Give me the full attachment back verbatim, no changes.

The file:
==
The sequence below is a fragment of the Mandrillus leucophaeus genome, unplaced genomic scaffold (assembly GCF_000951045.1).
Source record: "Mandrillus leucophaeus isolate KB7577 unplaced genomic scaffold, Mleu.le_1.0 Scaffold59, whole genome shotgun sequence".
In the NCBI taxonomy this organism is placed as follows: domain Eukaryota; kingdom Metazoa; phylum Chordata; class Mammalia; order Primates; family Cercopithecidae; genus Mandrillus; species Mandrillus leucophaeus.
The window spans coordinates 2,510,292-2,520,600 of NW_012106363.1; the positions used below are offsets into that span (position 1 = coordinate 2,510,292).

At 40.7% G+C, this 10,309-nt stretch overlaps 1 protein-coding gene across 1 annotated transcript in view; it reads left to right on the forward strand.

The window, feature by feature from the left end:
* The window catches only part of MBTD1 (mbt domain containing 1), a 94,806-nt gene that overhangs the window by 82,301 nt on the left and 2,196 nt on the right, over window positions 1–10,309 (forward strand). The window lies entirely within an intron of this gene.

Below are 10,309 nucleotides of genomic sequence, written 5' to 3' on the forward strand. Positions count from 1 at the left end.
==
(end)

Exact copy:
The sequence below is a fragment of the Mandrillus leucophaeus genome, unplaced genomic scaffold (assembly GCF_000951045.1).
Source record: "Mandrillus leucophaeus isolate KB7577 unplaced genomic scaffold, Mleu.le_1.0 Scaffold59, whole genome shotgun sequence".
In the NCBI taxonomy this organism is placed as follows: domain Eukaryota; kingdom Metazoa; phylum Chordata; class Mammalia; order Primates; family Cercopithecidae; genus Mandrillus; species Mandrillus leucophaeus.
The window spans coordinates 2,510,292-2,520,600 of NW_012106363.1; the positions used below are offsets into that span (position 1 = coordinate 2,510,292).

At 40.7% G+C, this 10,309-nt stretch overlaps 1 protein-coding gene across 1 annotated transcript in view; it reads left to right on the forward strand.

The window, feature by feature from the left end:
* The window catches only part of MBTD1 (mbt domain containing 1), a 94,806-nt gene that overhangs the window by 82,301 nt on the left and 2,196 nt on the right, over window positions 1–10,309 (forward strand). The window lies entirely within an intron of this gene.

Below are 10,309 nucleotides of genomic sequence, written 5' to 3' on the forward strand. Positions count from 1 at the left end.